by Rachelle Ayala
An excerpt from
“Papa, are we there yet?” Seven-year-old Vera Custodio yawned and hugged her stuffed bear, Bing-Bing. The lights on the Golden Gate Bridge glowed orange in the night sky. In the distance, a foghorn bellowed like a sick cow.
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Vera watched the rain dribble down the side of the car window. Her stomach growled and she shivered. Mama would have made her put on a jacket.
“Papa?” She picked crusted blood from her fingernails. “I wanna go home.”
“Hun-Hun, almost there.” Her father braked and slowed to a stop. Horns blared, and their car shook from the passing traffic.
“Why are we stopping on the bridge?” Vera tapped the back of the driver’s seat with her toe.
“There’s a small emergency. Will you be a good girl and stay in the car? Papa has to look at something.” He grabbed a backpack from the passenger seat, opened the door narrowly and stepped into the rain.
The motor was still running and the twin wiper blades jittered back and forth. Her father crossed in front of the car and lifted the hood. A truck barreled by on the left, its deep horn blasting.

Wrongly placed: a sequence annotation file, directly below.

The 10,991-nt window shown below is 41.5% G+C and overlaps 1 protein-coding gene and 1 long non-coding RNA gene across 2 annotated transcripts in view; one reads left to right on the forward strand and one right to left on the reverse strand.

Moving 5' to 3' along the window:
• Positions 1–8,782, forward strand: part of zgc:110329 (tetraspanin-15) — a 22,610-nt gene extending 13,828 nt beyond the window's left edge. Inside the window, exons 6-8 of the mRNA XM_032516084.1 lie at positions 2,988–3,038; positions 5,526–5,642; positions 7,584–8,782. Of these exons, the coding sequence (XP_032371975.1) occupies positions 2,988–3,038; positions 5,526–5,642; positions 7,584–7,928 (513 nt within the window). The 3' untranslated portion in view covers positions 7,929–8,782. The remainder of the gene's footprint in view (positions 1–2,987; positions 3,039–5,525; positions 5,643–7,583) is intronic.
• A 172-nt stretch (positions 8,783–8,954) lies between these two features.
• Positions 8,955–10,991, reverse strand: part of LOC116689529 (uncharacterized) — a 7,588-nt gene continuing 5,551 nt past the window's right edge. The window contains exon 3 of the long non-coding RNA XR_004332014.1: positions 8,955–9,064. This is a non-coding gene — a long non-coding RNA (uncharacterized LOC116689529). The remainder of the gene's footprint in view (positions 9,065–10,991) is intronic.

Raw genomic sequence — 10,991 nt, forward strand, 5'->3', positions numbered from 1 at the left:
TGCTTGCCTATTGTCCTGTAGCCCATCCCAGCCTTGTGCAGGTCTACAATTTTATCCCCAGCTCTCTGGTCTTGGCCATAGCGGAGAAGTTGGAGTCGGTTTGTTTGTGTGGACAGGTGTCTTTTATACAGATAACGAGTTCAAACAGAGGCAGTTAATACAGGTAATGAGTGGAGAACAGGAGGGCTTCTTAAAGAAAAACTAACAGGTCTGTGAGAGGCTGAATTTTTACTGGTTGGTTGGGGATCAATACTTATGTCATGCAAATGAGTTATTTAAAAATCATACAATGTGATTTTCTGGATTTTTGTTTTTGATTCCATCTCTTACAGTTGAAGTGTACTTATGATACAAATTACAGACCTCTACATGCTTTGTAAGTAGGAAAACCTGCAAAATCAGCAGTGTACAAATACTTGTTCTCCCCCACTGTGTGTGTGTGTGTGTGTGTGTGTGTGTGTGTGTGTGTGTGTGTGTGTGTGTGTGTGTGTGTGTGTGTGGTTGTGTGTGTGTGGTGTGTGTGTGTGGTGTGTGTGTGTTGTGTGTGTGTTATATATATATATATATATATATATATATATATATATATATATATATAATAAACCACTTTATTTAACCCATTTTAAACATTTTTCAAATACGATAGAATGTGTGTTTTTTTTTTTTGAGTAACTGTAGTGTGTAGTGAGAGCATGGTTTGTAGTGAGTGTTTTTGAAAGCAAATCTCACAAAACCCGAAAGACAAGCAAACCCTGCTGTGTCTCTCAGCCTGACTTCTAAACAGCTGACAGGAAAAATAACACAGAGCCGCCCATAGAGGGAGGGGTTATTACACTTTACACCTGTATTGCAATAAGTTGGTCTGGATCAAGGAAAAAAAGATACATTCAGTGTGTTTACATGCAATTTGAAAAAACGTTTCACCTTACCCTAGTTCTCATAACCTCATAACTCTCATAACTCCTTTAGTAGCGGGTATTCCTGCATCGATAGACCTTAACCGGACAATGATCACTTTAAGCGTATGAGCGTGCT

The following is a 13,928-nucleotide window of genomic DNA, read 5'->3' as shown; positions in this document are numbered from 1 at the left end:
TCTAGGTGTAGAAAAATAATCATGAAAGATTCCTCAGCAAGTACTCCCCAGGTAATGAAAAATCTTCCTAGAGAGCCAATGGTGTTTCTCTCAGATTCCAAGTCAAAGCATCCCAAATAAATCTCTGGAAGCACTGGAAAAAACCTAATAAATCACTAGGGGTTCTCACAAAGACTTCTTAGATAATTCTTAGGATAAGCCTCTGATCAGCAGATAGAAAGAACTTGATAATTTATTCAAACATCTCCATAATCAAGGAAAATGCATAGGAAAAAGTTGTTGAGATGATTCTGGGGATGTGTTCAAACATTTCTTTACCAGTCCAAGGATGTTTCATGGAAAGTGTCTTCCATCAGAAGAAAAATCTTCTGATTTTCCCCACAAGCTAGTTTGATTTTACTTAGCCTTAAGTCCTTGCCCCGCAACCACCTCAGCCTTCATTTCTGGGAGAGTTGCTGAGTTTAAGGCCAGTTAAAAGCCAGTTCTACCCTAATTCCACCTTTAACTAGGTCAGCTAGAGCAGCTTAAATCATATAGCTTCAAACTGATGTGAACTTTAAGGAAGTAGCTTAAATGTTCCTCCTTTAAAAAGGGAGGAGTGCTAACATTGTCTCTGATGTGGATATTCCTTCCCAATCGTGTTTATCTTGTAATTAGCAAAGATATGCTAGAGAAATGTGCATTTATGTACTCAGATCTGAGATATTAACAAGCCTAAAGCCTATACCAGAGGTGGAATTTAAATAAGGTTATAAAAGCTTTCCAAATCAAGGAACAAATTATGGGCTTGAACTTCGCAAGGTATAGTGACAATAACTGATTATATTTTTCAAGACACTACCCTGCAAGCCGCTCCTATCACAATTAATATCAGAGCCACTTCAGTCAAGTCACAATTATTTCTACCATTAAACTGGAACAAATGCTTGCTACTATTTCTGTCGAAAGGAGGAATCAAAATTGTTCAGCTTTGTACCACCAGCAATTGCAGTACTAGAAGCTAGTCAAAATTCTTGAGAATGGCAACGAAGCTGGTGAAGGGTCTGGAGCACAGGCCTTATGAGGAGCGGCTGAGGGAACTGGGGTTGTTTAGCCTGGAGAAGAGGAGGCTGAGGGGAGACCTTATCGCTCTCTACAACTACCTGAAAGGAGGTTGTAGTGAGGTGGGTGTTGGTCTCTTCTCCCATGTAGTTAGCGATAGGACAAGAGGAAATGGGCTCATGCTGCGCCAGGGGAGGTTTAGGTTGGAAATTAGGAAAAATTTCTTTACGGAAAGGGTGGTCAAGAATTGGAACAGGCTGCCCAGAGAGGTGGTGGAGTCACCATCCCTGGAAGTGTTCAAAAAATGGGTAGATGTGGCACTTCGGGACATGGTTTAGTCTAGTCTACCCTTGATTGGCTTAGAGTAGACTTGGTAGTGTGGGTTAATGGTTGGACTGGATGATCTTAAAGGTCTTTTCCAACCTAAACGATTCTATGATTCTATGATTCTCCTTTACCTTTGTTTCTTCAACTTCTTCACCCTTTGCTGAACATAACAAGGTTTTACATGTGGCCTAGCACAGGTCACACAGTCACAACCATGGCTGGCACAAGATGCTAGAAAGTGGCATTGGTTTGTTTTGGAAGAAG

Vera unfastened her seatbelt and pressed her nose to the window. Instead of fixing the car, Papa crossed to the pedestrian walkway. He walked past an emergency telephone and leaned over the railing.
“Wait! Papa!” Vera dashed from the car and chased after him.
He turned and held a hand out. “I told you to stay in the car.”
“But Papa, I love you.” Vera clamped her arms around his legs.
He picked her up and kissed her cheek. “I love you, too. Go back to the car. Remember, you didn’t see anything.”
“Is she dead?”
“Shhh. It wasn’t real. You had a nightmare. Sit in the car and wait for Mama.”
“I don’t want to.” Vera held on to her father’s neck. She peered over the rail at the dark water below. Wind whipped her wet hair into her face, blinding her for a moment.
“Let go.” He pried her arms and dropped her to the sidewalk, then slapped her. “I told you to stay in the car.”
“Ow, ow!” Vera gasped, not believing he’d hurt her. Hadn’t he told her she was his special girl? That he loved her best?
He swung a leg over the rail.
“Papa, I love you!” She grabbed his trousers, her stuffed bear dangling between them.
Heavy footsteps pounded toward them.
“Get off that rail,” a man’s voice shouted and rough hands pulled Vera from her father.
“Tell Mama I love her.” He dropped over the edge.
Rachelle is currently working on a romantic suspense involving family secrets, disability, and an unsolved murder. She is a very happy woman and lives in California with her husband. She has three children and has taught violin and made mountain dulcimers.